Bantu knots, braids and, of course, dreadlocks are nothing new, but as of late, especially, we've been drawn more and more toward natural styles. But one company has been at it for 25 years. Sisterlocks is a coined term for micro-manicured strands of locked hair or "micro locs" as you may have heard them referred, and it's also a company, led by inventor JoAnne Cornwell, Ph.D., who's been at the helm promoting the style, training others on the technique and acquiring a legion of loyal fans. "Somebody had to lay the groundwork," says Cornwell. "It really excites me that the things that we were so passionate about when we didn't have a support system, we didn't have media exposure – people just kind of thought we were a little bit weird and needed to go have our hair fixed – I feel gratified that this is finally taking (off)."
Sisterlocks will stop in Detroit July 6-7 on its Freedom Tour, a weekend of networking, workshops, panel discussions, giveaways, demonstrations and more. Cornwell promises "a broad spectrum of activities," some professionally geared toward their "consultants" – those trained to lock hair in the unique Sisterlocks way – and anyone else "interested in natural hair and natural living." Cornwell adds that in abundance will be "all kinds of excuses to hug each other and be happy about who we are as a people."
Cornwell lives in San Diego but is from Detroit originally, so, of course, she thought it fitting to make her hometown the final stop of a tour that also included Oakland, California, Baltimore and Atlanta. She says, "I wanted to do something special, not just for the general public or our consultant trainees; I wanted to do something special for myself. And it just seemed like a wonderful opportunity to share our successes and our ongoing dreams about what Sisterlocks is and what Sisterlocks is becoming. I think a lot of my strengths as a woman, as a black woman (and) as a businesswoman comes from the way I was raised and just the black community that just kind of nurtured me in Detroit."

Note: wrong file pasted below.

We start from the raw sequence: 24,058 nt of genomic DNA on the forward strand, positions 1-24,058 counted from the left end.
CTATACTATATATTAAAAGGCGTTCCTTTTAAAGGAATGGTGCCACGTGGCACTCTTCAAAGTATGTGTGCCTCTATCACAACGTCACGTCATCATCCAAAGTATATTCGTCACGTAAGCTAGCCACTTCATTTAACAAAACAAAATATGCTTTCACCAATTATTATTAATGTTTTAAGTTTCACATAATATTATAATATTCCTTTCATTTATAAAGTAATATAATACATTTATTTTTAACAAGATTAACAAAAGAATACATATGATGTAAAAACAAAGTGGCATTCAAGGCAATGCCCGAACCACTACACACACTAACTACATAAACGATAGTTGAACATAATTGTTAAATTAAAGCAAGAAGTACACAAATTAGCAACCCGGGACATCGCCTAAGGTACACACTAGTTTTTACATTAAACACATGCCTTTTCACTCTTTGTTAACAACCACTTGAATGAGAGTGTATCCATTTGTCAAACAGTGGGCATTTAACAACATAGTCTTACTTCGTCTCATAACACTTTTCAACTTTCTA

A particular source of pride for Cornwell is the way that Sisterlocks has been able to train consultants in different cities and allow them to establish their own entrepreneurial operations and thus creating financial independence for black women. "This is a population that is not at the forefront of anybody's economic development movement. We have been the impetus for empowering hundreds and hundreds and hundreds – if not thousands – of our women. They've been able to quit their day jobs, they've been able to work at home and raise their children." All while learning about entrepreneurship and the power of networking, Cornwell says.
While it's great that natural living, products and hairstyles are especially hot right now, Cornwell says it's up to our younger generations to bear in mind the history and the culture and the reasons why we do what we do so that natural hair doesn't become just the latest trend. "Afros came and went in the '60s. It's not assured just because we see some locs on sports players and things like that now," Cornwell says. "This is all really good, but it's not assured unless we act in a way to make sure it's not just a fad." She adds though, "It's fine if it's a fashion trend, too. Sisterlocks has survived as long as it has not because somebody's standing on a stump giving a political speech." It's because it looks good, or as she puts it, "It's just an amazing, versatile, fabulous, glorious way to look."
July 6: Free meet-up, 6-8 p.m.
Detroit Marriott at the Renaissance Center, Detroit
July 7: Expo and evening gala, 8 a.m.-10:30 p.m.
Charles H. Wright Museum of African American History, Detroit
For more information on the Freedom Tour or for tickets visit eventbrite.com.